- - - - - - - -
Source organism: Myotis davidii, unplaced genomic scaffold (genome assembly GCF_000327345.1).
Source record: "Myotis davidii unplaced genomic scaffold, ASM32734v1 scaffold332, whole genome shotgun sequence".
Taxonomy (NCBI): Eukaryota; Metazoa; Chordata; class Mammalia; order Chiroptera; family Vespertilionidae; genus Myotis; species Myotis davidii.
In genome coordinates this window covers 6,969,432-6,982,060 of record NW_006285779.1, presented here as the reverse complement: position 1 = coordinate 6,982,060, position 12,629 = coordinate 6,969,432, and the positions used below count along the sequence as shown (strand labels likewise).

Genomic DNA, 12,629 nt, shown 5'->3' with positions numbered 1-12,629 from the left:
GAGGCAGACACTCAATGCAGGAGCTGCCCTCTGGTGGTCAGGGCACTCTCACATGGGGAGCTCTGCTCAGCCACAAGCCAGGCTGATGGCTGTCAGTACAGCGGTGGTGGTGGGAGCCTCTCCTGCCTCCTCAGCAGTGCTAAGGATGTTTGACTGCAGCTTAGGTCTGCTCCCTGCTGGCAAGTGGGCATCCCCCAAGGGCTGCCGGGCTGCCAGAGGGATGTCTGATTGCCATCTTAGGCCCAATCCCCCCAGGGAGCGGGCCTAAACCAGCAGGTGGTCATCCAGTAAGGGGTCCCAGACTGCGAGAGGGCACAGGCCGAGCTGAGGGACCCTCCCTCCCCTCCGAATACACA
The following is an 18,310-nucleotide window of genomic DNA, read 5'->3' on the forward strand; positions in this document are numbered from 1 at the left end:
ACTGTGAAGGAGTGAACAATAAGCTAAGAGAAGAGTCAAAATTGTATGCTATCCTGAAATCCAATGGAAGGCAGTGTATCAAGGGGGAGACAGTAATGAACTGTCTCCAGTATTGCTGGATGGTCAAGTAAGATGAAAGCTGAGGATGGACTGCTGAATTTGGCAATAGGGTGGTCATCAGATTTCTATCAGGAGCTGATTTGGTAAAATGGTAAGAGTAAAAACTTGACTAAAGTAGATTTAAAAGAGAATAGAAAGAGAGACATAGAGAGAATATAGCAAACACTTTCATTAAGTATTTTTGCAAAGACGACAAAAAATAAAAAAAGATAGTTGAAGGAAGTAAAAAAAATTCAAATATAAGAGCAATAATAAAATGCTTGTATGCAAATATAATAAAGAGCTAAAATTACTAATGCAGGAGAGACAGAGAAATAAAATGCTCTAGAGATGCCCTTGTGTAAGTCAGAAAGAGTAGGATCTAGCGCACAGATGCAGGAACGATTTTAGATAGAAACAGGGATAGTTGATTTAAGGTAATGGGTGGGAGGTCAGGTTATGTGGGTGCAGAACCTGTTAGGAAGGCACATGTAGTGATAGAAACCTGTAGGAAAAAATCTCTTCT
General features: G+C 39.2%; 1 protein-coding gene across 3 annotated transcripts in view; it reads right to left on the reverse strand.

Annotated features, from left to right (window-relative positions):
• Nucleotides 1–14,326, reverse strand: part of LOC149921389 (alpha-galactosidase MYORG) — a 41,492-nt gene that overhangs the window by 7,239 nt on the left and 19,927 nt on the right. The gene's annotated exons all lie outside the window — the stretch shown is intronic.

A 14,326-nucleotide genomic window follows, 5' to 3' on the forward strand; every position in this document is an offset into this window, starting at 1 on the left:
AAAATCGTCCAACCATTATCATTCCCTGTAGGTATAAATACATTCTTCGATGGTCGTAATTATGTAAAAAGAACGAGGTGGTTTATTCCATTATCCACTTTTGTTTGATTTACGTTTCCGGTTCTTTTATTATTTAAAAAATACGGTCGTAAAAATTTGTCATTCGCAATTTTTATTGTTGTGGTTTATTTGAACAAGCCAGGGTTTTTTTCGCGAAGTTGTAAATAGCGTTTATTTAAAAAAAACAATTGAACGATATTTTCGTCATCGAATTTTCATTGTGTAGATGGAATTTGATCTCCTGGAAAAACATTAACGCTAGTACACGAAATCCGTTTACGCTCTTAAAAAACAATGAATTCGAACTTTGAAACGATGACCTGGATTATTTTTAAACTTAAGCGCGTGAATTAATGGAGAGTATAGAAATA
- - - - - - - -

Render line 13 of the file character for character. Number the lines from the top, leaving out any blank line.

AAAATCGTCCAACCATTATCATTCCCTGTAGGTATAAATACATTCTTCGATGGTCGTAATTATGTAAAAAGAACGAGGTGGTTTATTCCATTATCCACTTTTGTTTGATTTACGTTTCCGGTTCTTTTATTATTTAAAAAATACGGTCGTAAAAATTTGTCATTCGCAATTTTTATTGTTGTGGTTTATTTGAACAAGCCAGGGTTTTTTTCGCGAAGTTGTAAATAGCGTTTATTTAAAAAAAACAATTGAACGATATTTTCGTCATCGAATTTTCATTGTGTAGATGGAATTTGATCTCCTGGAAAAACATTAACGCTAGTACACGAAATCCGTTTACGCTCTTAAAAAACAATGAATTCGAACTTTGAAACGATGACCTGGATTATTTTTAAACTTAAGCGCGTGAATTAATGGAGAGTATAGAAATA